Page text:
Chris Wilcox, PF, Boston Celtics (0.1 percent owned): Wilcox is athletic and has opportunity in the Celtics' mediocre frontcourt, with most of his value coming in his ability to score with efficiency. He's day-to-day with a right adductor strain, but before going down, he was averaging 11.0 points, 6.4 rebounds, 0.8 blocks and 0.8 steals in 26.8 minutes in the five games leading up to his injury. He doesn't shoot a ton, but his 61.7 percent mark from the floor ranks fourth among players with at least 3.5 attempts per game, behind Tyson Chandler, DeAndre Jordan and Tiago Splitter. For his career, he's shot 53.4 percent from the floor, and with defenses focusing on the Celtics' other weapons, he should consistently be able to score 7-10 points per game while shooting better than 60 percent from the floor now that he's averaging 20.4 minutes per game in February compared to 11.7 in January. Field goal percentage is one of the most difficult categories in which to make up ground, so if you're looking for a player to bolster your team's production in the category, Wilcox is a viable deep-league option.
A.J. Price, PG, Indiana Pacers (0.0 percent owned): Price has asserted himself with George Hill sidelined, proving to be worthy of backup point guard minutes behind Darren Collison. In his past five games, he is averaging 9.2 points, 3.4 assists, 1.6 3s and 0.8 steals in 20.4 minutes per game and has always been a nice per-minute player in 3-pointers, with a career average of 0.9 3s per game in just 15.2 minutes. During his senior year at Connecticut, he averaged 14.7 points, 4.7 assists and a whopping 2.3 3s per game, so he boasts a nice skill set and could put up standard-league worthy stats if Collison went down to injury. Coach Frank Vogel has indicated that Price could keep the backup job even when Hill returns, and if you are scraping for 3s and assists, Price has played well of late, ranking 78th on the Player Rater over the past 15 days.
Larry Sanders, PF/C, Milwaukee Bucks (0.0 percent owned): Sanders has been a per-minute blocks monster since entering the league, and his 4.4 blocks per 48 minutes rank fifth in the league among players averaging at least 10 minutes per game. The fact he blocked three shots in six minutes on Feb. 15 demonstrates the fact that he accrues swats in bunches when on the floor, and his 2.0 blocks per game over the past 15 days ranks ninth among all players. For his career, he's averaged 1.2 blocks and 0.4 steals per game in just 14.1 minutes and would be a factor in all leagues if he were seeing more playing time. For now, he's worth considering only if you're desperate for blocks in deep leagues, which is a position many find themselves in when competing in formats with 12 or more teams.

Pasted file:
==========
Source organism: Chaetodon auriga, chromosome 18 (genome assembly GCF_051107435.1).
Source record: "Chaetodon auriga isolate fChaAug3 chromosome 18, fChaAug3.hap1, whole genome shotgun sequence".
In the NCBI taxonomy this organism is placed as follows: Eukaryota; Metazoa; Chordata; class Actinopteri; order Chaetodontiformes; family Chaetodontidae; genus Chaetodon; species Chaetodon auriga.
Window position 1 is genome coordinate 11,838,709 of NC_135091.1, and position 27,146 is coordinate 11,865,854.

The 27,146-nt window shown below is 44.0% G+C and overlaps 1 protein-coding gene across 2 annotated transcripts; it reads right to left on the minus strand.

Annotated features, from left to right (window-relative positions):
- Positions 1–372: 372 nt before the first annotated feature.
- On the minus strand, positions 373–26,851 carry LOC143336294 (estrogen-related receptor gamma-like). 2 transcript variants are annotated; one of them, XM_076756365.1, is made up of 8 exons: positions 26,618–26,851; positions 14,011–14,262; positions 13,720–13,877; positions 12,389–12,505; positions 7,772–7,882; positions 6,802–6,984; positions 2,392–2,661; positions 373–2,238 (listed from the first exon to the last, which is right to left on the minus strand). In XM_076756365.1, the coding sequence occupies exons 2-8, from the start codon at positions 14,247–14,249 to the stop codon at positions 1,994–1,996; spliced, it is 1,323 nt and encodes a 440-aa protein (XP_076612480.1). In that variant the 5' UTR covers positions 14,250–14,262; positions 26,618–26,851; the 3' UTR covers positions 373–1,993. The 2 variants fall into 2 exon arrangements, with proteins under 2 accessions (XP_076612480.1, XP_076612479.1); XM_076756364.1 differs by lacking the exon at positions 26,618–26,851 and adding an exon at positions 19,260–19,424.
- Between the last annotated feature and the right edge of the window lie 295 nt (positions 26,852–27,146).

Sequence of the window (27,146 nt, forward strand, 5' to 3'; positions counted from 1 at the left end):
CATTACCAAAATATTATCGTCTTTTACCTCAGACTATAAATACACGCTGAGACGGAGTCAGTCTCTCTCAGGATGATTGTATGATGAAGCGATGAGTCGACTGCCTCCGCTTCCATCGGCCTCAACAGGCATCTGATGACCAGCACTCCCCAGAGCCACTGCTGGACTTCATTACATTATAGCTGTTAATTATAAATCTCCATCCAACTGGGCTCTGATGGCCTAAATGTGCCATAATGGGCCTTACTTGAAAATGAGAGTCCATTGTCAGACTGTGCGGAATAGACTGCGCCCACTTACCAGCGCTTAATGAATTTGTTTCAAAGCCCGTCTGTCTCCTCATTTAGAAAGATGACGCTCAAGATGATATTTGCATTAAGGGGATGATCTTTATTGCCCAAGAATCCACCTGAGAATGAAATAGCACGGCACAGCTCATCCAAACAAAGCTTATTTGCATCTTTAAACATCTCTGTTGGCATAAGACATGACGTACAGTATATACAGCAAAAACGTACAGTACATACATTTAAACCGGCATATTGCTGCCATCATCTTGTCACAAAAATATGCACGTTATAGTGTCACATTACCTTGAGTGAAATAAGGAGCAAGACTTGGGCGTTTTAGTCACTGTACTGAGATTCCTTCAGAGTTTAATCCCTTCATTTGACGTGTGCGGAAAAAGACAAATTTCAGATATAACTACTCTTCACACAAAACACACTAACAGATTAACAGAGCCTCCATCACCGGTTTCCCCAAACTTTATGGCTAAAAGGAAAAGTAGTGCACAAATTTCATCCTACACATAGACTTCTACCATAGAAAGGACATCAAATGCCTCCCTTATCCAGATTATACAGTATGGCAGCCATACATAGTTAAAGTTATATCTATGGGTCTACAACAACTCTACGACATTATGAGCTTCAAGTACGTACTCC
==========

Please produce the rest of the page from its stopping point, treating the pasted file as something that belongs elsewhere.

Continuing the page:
Oklahoma City Thunder
Reggie Jackson, PG, Oklahoma City Thunder (0.0 percent owned): Backup point guards have value in deep formats, as the finite number of players who contribute in assists causes owners to reach into the second string in search of dimes. Jackson is more of a speculative add than anything, as it would take a Russell Westbrook injury for him to be worth considering in 12-team leagues, but his per-minute stats have been nice for a rookie since Eric Maynor went down. If you stretch his contribution out over 30 minutes, he'd average 9.4 points, 0.8 3s, 4.3 assists and 1.8 steals per game, so if you have an open roster spot in a very deep formats, Jackson has high upside if catastrophe strikes the Thunder. His wingspan is ridiculous and the raw tools are impressive, so if Jackson ever gets an increased opportunity, he'd be an immediate contributor, especially in steals.
Brandan Wright, PF, Dallas Mavericks (0.0 percent owned): Wright has been an utter disappointment since entering the league with high expectations heaped upon him, but he's found a niche in Dallas and is averaging 1.7 blocks per game this month while shooting 55.4 percent from the floor. He swats shots at a considerable rate, as his 4.3 blocks per 48 minutes ranks sixth in the league among players averaging at least 13 minutes per game. The efficient scoring isn't an aberration, as he's a career 53.9 percent shooter from the floor. There's still some upside there, and his minutes appear to be on the rise as he's notched at least 20 in four of the Mavs' past five contests. If he can consistently see these type of minutes, he could hover around two blocks per game, so monitor his playing time as any player with those type of block totals is worth a spot in deep formats.
Josh Whitling is a fantasy basketball analyst for ESPN.com.